So far 159,660 people have voted early in Minnesota. Here's what to watch.
Four weeks into early voting, the number of ballots cast in Minnesota has surpassed the early general election turnout at the same point in 2016, according to the Minnesota Secretary of State's data — an initial sign of potentially strong midterm turnout in November.
In 2016, nearly 700,000 absentee ballots were received prior to Election Day. So far this year, about 160,000 votes have already been cast, which is just ahead of 2016 at this time and significantly more than the number who voted early in the 2014 midterms, when early voting was first allowed.
The Star Tribune will be tracking the early vote here every week until Election Day, with new counts typically arriving on Thursdays. Here are some things we're watching as the vote comes in:
How does turnout compare to 2014 and 2016?
High early voting numbers could be a reflection of enthusiasm among voters of both parties. It could also suggest that Minnesotans are getting used to recent voting laws, enacted in 2013 and first available in 2014, which allow residents to vote early without an excuse about six weeks before the election.
So far this year, 159,660 Minnesotans have cast ballots — more than three times the number that had voted early at this point in 2014 and about 9,000 votes ahead of 2016's tally.
Being ahead of 2016 is especially significant because midterm turnout is usually much lower in Minnesota than during presidential years.
Minnesota often leads the nation in voter turnout, and the U.S. Elections Project shows advanced voting isn't much different. Minnesota's early vote has already reached 68 percent of the total number of absentee ballots accepted in 2014, putting its pace ahead of most other states.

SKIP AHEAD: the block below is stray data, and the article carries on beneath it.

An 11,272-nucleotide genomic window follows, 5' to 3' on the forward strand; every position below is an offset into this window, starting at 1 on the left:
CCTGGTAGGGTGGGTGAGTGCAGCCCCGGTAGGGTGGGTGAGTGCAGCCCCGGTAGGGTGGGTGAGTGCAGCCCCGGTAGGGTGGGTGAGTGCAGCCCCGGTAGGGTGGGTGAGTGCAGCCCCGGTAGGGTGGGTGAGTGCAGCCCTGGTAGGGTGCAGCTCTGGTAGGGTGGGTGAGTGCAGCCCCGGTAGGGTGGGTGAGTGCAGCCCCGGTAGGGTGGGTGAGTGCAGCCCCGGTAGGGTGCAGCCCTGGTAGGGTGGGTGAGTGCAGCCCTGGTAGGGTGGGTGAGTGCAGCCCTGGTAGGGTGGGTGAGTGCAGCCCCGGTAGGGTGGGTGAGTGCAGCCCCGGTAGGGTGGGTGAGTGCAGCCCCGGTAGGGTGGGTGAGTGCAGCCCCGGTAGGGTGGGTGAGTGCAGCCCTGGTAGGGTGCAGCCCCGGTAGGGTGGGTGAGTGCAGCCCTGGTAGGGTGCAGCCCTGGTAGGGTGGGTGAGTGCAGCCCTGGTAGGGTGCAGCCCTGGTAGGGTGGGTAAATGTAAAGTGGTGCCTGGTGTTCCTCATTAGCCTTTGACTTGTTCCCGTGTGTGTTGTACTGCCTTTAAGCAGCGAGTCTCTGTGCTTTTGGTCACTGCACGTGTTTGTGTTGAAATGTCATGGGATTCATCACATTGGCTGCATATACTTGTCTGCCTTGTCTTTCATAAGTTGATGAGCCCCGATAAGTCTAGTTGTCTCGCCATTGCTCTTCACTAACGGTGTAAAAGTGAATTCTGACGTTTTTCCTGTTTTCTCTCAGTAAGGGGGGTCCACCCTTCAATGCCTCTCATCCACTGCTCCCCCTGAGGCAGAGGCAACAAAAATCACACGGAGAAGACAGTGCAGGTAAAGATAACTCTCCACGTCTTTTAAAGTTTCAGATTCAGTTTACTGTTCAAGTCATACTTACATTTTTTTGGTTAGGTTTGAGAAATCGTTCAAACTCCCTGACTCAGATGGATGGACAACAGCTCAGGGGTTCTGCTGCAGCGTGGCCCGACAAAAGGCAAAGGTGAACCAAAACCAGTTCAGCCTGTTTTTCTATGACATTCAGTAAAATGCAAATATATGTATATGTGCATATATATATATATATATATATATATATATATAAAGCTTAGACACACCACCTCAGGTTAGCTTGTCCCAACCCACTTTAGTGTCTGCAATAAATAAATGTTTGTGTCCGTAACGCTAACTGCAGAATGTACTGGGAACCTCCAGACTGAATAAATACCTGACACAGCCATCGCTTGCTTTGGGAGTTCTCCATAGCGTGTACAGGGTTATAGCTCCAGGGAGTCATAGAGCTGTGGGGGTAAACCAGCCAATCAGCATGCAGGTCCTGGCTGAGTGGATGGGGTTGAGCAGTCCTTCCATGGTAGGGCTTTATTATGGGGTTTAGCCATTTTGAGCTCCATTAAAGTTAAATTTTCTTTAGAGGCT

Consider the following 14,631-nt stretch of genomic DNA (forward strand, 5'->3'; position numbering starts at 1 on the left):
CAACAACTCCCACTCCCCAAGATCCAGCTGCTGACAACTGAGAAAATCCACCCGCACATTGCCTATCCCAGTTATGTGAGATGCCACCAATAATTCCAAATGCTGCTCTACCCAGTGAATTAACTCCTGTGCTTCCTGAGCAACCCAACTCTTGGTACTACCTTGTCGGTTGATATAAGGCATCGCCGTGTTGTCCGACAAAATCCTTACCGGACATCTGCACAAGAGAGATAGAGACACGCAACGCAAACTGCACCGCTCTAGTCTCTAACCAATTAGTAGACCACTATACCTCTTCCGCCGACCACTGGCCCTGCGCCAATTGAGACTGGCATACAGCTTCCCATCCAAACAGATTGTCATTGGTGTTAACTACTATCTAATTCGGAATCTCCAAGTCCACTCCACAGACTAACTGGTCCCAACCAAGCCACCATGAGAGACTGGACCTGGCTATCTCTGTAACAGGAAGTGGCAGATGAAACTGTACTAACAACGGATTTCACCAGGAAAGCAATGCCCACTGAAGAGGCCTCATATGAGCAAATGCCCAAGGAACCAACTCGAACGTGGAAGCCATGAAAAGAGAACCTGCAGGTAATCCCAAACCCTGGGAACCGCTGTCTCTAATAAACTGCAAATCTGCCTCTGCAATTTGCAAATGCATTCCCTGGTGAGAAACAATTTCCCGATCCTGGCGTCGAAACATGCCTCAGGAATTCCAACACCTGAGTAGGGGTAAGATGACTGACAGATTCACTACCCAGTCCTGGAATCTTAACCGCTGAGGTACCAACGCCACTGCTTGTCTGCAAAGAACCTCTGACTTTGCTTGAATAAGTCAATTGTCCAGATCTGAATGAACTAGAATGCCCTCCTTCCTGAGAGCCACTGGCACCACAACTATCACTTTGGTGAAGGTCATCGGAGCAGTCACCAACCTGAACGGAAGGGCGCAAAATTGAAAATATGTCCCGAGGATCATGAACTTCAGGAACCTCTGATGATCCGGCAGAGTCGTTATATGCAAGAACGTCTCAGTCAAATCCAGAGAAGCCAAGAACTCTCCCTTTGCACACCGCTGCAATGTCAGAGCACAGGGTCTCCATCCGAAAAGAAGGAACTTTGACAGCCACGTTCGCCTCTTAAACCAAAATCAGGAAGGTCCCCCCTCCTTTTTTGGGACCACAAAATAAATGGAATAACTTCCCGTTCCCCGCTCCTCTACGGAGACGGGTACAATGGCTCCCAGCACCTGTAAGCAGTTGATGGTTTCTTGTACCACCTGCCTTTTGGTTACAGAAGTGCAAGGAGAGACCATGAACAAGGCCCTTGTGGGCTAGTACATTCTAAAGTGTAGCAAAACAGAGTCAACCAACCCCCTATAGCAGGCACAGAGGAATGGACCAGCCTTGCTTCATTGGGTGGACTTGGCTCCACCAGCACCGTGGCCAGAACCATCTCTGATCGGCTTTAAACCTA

Where are the early votes coming from?
Apart from being the state's major population centers, metro area counties like Hennepin and Ramsey often vote heavily Democratic in statewide elections. High turnout there could reflect Democratic enthusiasm, whereas high turnout in outstate counties could mean the same for Republicans.
So far, measuring the percentage of absentee ballots cast by Minnesota county — shaded from less to more — reveals the most early turnout in Hennepin, Ramsey and Dakota counties.
By comparison, just before Election Day in 2016, counties in northern parts of the state and the Iron Range had among the highest percentages of early voter turnout.
What's happening in the suburbs?
The Twin Cities suburbs are home to two heavily contested Congressional races, which could play a role in driving up turnout. The suburbs are also a key battleground in statewide races, so voter enthusiasm there is important to both parties.
So far, more 2018 early votes are on pace to come from Hennepin and Ramsey counties than other areas, just as in 2016.
The other five metro counties — Anoka, Carver, Dakota, Scott and Washington — alone account for about a quarter of the early vote, indicating a significant number of suburban early ballots.
About 42 percent of the early vote has come from greater Minnesota, mostly from the central and southern regions.